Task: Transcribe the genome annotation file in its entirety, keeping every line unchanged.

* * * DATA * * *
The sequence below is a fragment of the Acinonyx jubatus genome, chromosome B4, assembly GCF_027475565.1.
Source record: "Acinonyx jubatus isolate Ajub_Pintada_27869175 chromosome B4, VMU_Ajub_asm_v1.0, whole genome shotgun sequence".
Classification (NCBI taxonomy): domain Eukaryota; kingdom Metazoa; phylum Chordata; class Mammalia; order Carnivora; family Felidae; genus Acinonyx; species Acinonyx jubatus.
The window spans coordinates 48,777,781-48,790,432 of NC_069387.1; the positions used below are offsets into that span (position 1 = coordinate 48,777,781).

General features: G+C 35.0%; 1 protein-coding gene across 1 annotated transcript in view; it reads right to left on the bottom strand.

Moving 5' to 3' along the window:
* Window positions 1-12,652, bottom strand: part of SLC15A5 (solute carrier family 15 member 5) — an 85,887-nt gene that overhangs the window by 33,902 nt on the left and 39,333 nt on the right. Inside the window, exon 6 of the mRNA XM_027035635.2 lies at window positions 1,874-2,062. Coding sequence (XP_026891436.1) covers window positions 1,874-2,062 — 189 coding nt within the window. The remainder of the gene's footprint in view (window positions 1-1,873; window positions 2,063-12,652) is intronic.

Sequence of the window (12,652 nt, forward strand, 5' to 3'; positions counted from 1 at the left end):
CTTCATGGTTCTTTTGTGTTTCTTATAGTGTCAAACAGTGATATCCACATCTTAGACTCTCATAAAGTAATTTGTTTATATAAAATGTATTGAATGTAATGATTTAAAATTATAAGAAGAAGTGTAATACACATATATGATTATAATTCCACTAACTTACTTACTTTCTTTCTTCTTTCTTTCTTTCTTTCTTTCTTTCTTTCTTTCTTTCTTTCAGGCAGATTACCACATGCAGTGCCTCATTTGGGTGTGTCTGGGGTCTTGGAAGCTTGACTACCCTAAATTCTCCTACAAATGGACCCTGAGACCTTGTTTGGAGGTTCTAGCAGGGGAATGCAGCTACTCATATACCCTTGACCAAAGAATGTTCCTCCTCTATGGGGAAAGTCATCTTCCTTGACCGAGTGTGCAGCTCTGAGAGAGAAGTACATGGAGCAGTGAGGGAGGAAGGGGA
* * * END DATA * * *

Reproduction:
The sequence below is a fragment of the Acinonyx jubatus genome, chromosome B4, assembly GCF_027475565.1.
Source record: "Acinonyx jubatus isolate Ajub_Pintada_27869175 chromosome B4, VMU_Ajub_asm_v1.0, whole genome shotgun sequence".
Classification (NCBI taxonomy): domain Eukaryota; kingdom Metazoa; phylum Chordata; class Mammalia; order Carnivora; family Felidae; genus Acinonyx; species Acinonyx jubatus.
The window spans coordinates 48,777,781-48,790,432 of NC_069387.1; the positions used below are offsets into that span (position 1 = coordinate 48,777,781).

General features: G+C 35.0%; 1 protein-coding gene across 1 annotated transcript in view; it reads right to left on the bottom strand.

Moving 5' to 3' along the window:
* Window positions 1-12,652, bottom strand: part of SLC15A5 (solute carrier family 15 member 5) — an 85,887-nt gene that overhangs the window by 33,902 nt on the left and 39,333 nt on the right. Inside the window, exon 6 of the mRNA XM_027035635.2 lies at window positions 1,874-2,062. Coding sequence (XP_026891436.1) covers window positions 1,874-2,062 — 189 coding nt within the window. The remainder of the gene's footprint in view (window positions 1-1,873; window positions 2,063-12,652) is intronic.

Sequence of the window (12,652 nt, forward strand, 5' to 3'; positions counted from 1 at the left end):
CTTCATGGTTCTTTTGTGTTTCTTATAGTGTCAAACAGTGATATCCACATCTTAGACTCTCATAAAGTAATTTGTTTATATAAAATGTATTGAATGTAATGATTTAAAATTATAAGAAGAAGTGTAATACACATATATGATTATAATTCCACTAACTTACTTACTTTCTTTCTTCTTTCTTTCTTTCTTTCTTTCTTTCTTTCTTTCTTTCTTTCAGGCAGATTACCACATGCAGTGCCTCATTTGGGTGTGTCTGGGGTCTTGGAAGCTTGACTACCCTAAATTCTCCTACAAATGGACCCTGAGACCTTGTTTGGAGGTTCTAGCAGGGGAATGCAGCTACTCATATACCCTTGACCAAAGAATGTTCCTCCTCTATGGGGAAAGTCATCTTCCTTGACCGAGTGTGCAGCTCTGAGAGAGAAGTACATGGAGCAGTGAGGGAGGAAGGGGA